An application was made on behalf of Mr Joseph Edward Southall, of Charlotte Road, by Mr Foster Duggan. The amount which the summons had been issued was £7 1s 3d, and Mr Foster Duggan offered a payment of £6 18s 2d, applying that a distress warrant be issued for the balance of 3s 6d, which warrant be issued for the balance of 3s 6d, which his clients were unable to pay on conscientious grounds.
(3) The Birmingham Daily Gazette (30th October 1947)
The widow of one of Birmingham's greatest painters Mrs Anna Elizabeth Southall, died yesterday at her home, 13 Charlotte Road, Edgbaston. She was in her 89th year.
Mr and Mrs Southall were married in 1903. She was formerly Miss Baker, and her husband's cousin. There were no children.
On two occasions she appeared before the magistrates in what became known as "the ceremony of the spoons". Mr Southall was a "passive resister" an organisation whose members refused to pay rates as a form of objection to what they regarded as denominal religious teaching in schools.
In the case of the Southalls, the goods seized regularly twice a year by police in lieu of rates were two silver tea-spoons, which were auctioned for 14s, and then returned to Mr Southall in readiness for the next rate payment to fall due.
When because of illness, her husband could not appear to make her objection at the Victoria Courts, Mrs Southall went in his stead.
(4) David Simkin, Family History Research (4th March, 2023)
Anne Anna Elizabeth Baker was born in King’s Norton, Worcestershire (now part of the City of Birmingham) on 1st February 1859, the eldest daughter of Anna Jane Brady (1834-1893) and John Edward Baker (1828-1908), described as a “Blacking Manufacturer”. (Blacking was used to produce a variety of products, including boot polish, printing inks, and paints). With his older brother, George Baker, John Edward Baker ran a large blacking factory in Birmingham (Edward Baker & Sons), a business established by their father Edward Baker (1800-1857). John’s elder brother George Baker (1825-1910), was a Quaker philanthropist and Liberal politician who served as Mayor of Birmingham (1876-77) and Mayor of Bewdley (1888–89). Like his older brother, George, John Edward Baker was a Quaker philanthropist, a member of the Temperance movement and served as a Liberal Councillor on Birmingham Town Council (1872-1882).
Anna Elizabeth Baker had four younger siblings - Maria Baker (1860–1939), Margaret Ellen Baker (1862–1884), Edward Theodore Baker (1867–1940) and Edith Constance Baker (1876–1967).
One of Anna’s sisters, Margaret Ellen Baker died in a tragic accident at the age of 22. Margaret Baker and her cousin, Lilian Rebecca Baker, aged 20 (a daughter of John Edward Baker’s brother, George Baker) were drowned whilst bathing together at Llanaber North Wales, on 21st July 1884.
At the time of the 1881 Census, 22-year-old Anna Elizabeth Baker was staying with her married younger sister, Mrs Maria Allen, at 33 Oakfield Road, Croydon, Surrey. When the next census was taken in 1891, 32-year-old Anna E. Baker was back at the family home at ‘Heath Green’, Dudley Road, Rotton Park, Birmingham. Residing with Anna were her youngest sister, 14- year-old Edith, and her brother, Edward T. Baker, now in charge of the family blacking factory (on the 1891 Census, Edward Baker is recorded as a “Blacklead & Blacking Manufacturer”). Ten years later, 42-year-old Anna and her youngest sister Edith were living with their widowed father at 36 Carpenter Road, Edgbaston, Birmingham. John Edward Baker is recorded on the 1901 Census return as a “Retired Hardware Merchant”, aged 73. No occupation or profession is given for his two unmarried daughters.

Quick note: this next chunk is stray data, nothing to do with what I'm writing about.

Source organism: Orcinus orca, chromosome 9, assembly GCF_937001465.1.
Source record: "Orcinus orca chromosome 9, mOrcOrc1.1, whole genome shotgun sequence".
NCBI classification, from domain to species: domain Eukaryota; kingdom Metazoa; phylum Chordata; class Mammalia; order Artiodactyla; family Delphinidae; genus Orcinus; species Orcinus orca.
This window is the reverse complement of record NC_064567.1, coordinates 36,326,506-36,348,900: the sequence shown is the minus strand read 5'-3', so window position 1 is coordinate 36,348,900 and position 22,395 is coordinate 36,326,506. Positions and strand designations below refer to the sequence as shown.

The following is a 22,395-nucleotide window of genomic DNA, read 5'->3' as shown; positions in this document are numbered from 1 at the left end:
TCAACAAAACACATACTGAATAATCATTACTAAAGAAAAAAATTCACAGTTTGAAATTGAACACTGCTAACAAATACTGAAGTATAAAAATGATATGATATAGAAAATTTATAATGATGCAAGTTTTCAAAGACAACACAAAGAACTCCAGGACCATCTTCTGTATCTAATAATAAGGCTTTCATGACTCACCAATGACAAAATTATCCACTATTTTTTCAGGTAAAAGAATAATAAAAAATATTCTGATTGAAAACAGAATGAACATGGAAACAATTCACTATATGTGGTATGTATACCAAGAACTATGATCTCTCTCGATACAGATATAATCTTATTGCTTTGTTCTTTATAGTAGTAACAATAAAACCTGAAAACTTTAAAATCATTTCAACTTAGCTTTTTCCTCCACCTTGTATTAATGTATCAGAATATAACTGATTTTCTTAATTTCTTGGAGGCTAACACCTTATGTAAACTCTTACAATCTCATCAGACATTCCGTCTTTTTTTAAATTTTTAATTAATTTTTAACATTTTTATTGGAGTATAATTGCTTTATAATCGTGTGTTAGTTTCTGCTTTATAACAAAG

John Edward Baker of 36 Carpenter Road, Edgbaston, Birmingham, died on 5th January 1908, leaving effects valued at £26,392 3s 8d. Mrs Anna Elizabeth Southall, Edward Theodore Baker, a carting contractor, and Alfred Henry Allen, miller, (the husband of John Edward Baker’s second eldest daughter, Maria) were named in the will.
When the 1911 Census was taken, Mrs Anna Elizabeth Southall and her husband, Joseph Edward Southall, described on the census form as a 52-year-old “Artist, painter and designer”, were residing at 13 Charlotte Road, Edgbaston, Birmingham. They employed one general servant. Eighteen years later, the 1939 General Register showed that the couple were still living at 13 Charlotte Road, Edgbaston, Birmingham. On the 1939 Register, Joseph Edward Southall is described as an “Artist, Painter & Mural Decorator” and the occupation of his wife, Anna E. Southall, is given as “unpaid domestic duties”.
(1) David Simkin, Family History Research (4th March, 2023)
(2) The Cambrian News (25th July 1884)
(3) George Breeze, Joseph Southall, 1861-1944, Artist-Craftsman (1980) page 53
(4) Joseph Southall, Grounds Suitable for Painting in Tempera (1901)
(5) George Breeze, Joseph Southall, 1861-1944, Artist-Craftsman (1980) page 57
(6) George Breeze, Joseph Edward Southall: Oxford Dictionary of National Biography (3rd October 2013)
(7) Peyton Skipwith, Peace, Politics and Painting (January 30, 1992)
(8) George Breeze, Joseph Edward Southall: Oxford Dictionary of National Biography (3rd October 2013)
(9) George Breeze, Joseph Southall, 1861-1944, Artist-Craftsman (1980) page 55
(10) Joseph Southall, The Value of Colour in City Life (8th February, 1921)
(11) George Breeze, Joseph Edward Southall: Oxford Dictionary of National Biography (3rd October 2013)
(12) Justice (20th April 1907)
(13) Roy Hattersley, David Lloyd George (2010) page 148
(14) The Daily News (25th March, 1902)
(15) Frank Owen, Tempestuous Journey: Lloyd George and his Life and Times (1954) page 124
(16) The Birmingham Daily Gazette (30th October 1947)
(17) Birmingham Daily Gazette (28th February 1913)
(18) George Breeze, Joseph Southall, 1861-1944, Artist-Craftsman (1980) page 102
(19) The Women's Dreadnought (16th December 1915)
(20) Roger Homan, The Art of Joseph Edward Southall (2000) page 72
(21) Peyton Skipwith, Peace, Politics and Painting (January 30, 1992)
(22) Martin Pugh, Speak for Britain!: A New History of the Labour Party (2011) page 133
(23) The Westminster Gazette (10th December 1927)
(24) Peyton Skipwith, Peace, Politics and Painting (January 30, 1992)
(25) The Birmingham Post (11th November, 1944)
(26) David Simkin, Family History Research (4th March, 2023)